In the News: Executive Director Yang Chen and Board Director Chris Kwok Featured in The Spectator

AABANY Executive Director Yang Chen and Board Director Chris Kwok were recently mentioned in the April 28, 2021 edition of The Spectator, the Stuyvesant High School newspaper, in an article titled “Alumni Association Hosts Community Discussion on Anti-Asian Violence.” Both alumni of the school, Chris (’92) served as the moderator and Yang (’83) was one of the speakers in the April 15 community discussion. Other panelists included Joanne Kwong (’93), President of Pearl River Mart; Soo Kim (’93), President of the Stuyvesant High School Alumni Association; U.S. Representative Grace Meng (’93); Seung Yu, Principal of Stuyvesant High School; and current Stuyvesant juniors Christopher Liu, Xiaoshen Ma, Laura Xia, and Alice Zhu. During the discussion, panelists shared with over 200 attendees their personal experiences with race and their opinions on the recent increase of hate crimes and racism against the Asian American and Pacific Islander (AAPI) community.

Yang presented the findings and solutions outlined in AABANY’s report on anti-Asian violence and spoke about how AABANY is supporting the AAPI community. He stated: “One thing we’re pushing hard on is to make sure the NYPD Asian Hate Crimes task force is being fully funded. We’re very much supportive of any effort by law enforcement to bring attention to this issue and we’re trying to put as much word out as possible especially to the Mayor’s office. Mayor de Blasio denounced Asian-American violence a year ago but we’re still waiting for someone who is arrested for the crime to actually face criminal sanctions for it.”

To read the full coverage of the program on The Spectator, click here.

AABANY Hosts “The Surge in Anti-Asian Violence: Corporate Social Responsibility and Action” on April 9

On April 9, 2021, AABANY and a coalition of bar associations from across the country presented a CLE program titled, “The Surge in Anti-Asian Violence: Corporate Social Responsibility and Action.” About 500 attendees from all across the United States joined an esteemed panel of corporate in-house leaders in a discussion on how corporate employers can address the surge in anti-Asian violence and support their Asian American and Pacific Islander (AAPI) employees. The panel included:

  • Sara Yang Bosco, Senior Vice President, Secretary and General Counsel, Emerson
  • Sam Khichi, Executive Vice President, General Counsel, Public Policy & Regulatory Affairs, Becton, Dickinson and Company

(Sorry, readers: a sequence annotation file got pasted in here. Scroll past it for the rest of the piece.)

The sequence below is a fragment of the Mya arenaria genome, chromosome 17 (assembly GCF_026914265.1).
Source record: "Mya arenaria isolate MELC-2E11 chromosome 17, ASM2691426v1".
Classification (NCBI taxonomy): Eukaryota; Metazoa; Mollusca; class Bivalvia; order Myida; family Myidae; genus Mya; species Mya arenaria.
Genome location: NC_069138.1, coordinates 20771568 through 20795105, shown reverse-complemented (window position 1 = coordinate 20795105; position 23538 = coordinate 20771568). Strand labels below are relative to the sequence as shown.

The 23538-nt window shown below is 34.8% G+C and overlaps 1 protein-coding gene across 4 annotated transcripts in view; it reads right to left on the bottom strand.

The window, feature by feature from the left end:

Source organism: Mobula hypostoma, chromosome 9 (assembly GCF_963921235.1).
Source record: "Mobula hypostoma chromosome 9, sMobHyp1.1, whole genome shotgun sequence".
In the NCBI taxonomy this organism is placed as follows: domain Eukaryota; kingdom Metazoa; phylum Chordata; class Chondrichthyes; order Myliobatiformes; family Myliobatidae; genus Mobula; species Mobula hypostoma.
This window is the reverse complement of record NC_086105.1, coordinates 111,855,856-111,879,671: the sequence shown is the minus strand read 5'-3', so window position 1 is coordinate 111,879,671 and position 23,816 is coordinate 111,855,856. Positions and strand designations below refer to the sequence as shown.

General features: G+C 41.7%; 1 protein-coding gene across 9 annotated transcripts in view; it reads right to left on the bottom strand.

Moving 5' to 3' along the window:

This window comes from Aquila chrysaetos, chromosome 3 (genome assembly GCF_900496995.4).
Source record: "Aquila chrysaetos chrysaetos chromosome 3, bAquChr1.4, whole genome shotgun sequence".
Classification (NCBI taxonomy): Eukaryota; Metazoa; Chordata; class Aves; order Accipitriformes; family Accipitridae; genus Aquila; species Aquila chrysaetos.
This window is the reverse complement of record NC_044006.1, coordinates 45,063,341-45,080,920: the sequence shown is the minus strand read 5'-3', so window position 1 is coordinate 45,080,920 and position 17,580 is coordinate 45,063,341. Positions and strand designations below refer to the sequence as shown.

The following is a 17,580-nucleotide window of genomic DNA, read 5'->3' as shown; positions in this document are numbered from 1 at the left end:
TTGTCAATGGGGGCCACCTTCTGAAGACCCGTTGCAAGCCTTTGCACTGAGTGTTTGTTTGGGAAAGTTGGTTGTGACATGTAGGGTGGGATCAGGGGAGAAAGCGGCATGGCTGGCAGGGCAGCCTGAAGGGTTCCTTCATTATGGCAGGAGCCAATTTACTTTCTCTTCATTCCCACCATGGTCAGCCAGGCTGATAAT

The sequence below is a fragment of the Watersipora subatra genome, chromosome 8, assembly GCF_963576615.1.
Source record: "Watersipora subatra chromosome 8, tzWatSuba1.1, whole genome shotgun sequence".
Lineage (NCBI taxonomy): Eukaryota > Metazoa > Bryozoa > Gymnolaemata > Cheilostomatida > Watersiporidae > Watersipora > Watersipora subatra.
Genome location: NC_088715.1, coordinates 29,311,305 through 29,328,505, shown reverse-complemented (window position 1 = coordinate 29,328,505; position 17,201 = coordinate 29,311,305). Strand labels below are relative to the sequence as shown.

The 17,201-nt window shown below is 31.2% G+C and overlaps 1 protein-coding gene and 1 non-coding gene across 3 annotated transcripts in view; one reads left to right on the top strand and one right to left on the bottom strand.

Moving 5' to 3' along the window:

• Sandra Leung, Executive Vice President & General Counsel, Bristol Myers Squibb
  • Allen Lo, Vice President and Deputy General Counsel Products, IP, and Legal Operations, Facebook
  • Susan Moon, Principal Counsel, The Walt Disney Company
  • Caroline Tsai, Chief Legal Officer & Corporate Secretary, Western Union
  • Michael C. Wu (Moderator), GAPABA Board Member

Moderator Michael Wu began the panel discussion by describing how the coronavirus pandemic has become a virus of hate, with the increase of violence and hate crimes against Asian Americans. To add to this, Sara Bosco emphasized the importance of reporting and providing visibility to these incidents and stated, “You cannot manage what you cannot measure.” Asian Americans comprise 6% of the United States population, yet have been historically overlooked despite being part of U.S. history since the 1800s. Due to Asian Americans being viewed as perpetual foreigners and the model minority, coupled with the inaccurate information disseminated about the origins of the pandemic in 2020, Asian Americans have been perceived as an easier target to perpetrators of anti-Asian violence.

When asked how Corporate America should address anti-Asian violence, many of the panelists shared initiatives their workplaces started and gave suggestions on what companies can do. A main focus of the panelists was discussing how Asian employees can be supported in the workplace. To create a supportive environment, companies should reach out to AAPI employees and create an AAPI employee resource group in the workplace if there is not one already. Even if the organization does not have many AAPI employees, it is important for AAPI employees to meet others to increase their circle and build a larger voice. In addition, mental health resources and allyship training should be offered to employees within the workplace’s HR department. Panelists also agreed that not only should the diversity officers in the company address anti-Asian violence, but even CEOs need to speak up and make statements to show support for the AAPI community.

As individuals in the AAPI legal community, Sandra Leung said, “We are in a crisis situation right now with the rise of anti-AAPI hate, but it’s also an opportunity for us to band together to do our part individually or collectively in groups. We have to turn the emotion and anger that we have into action.” She further emphasized that we need to take leadership roles, speak loud, and educate people on anti-AAPI hate. In discussing leadership roles, Sandra Leung remarked, “I feel so compelled right now and so moved by everything we are facing in our community that I would love to run for President-Elect of NAPABA…” AABANY applauds Sandra Leung’s intent to run during these critical times and agrees that we have to continue working collectively to address anti-Asian violence.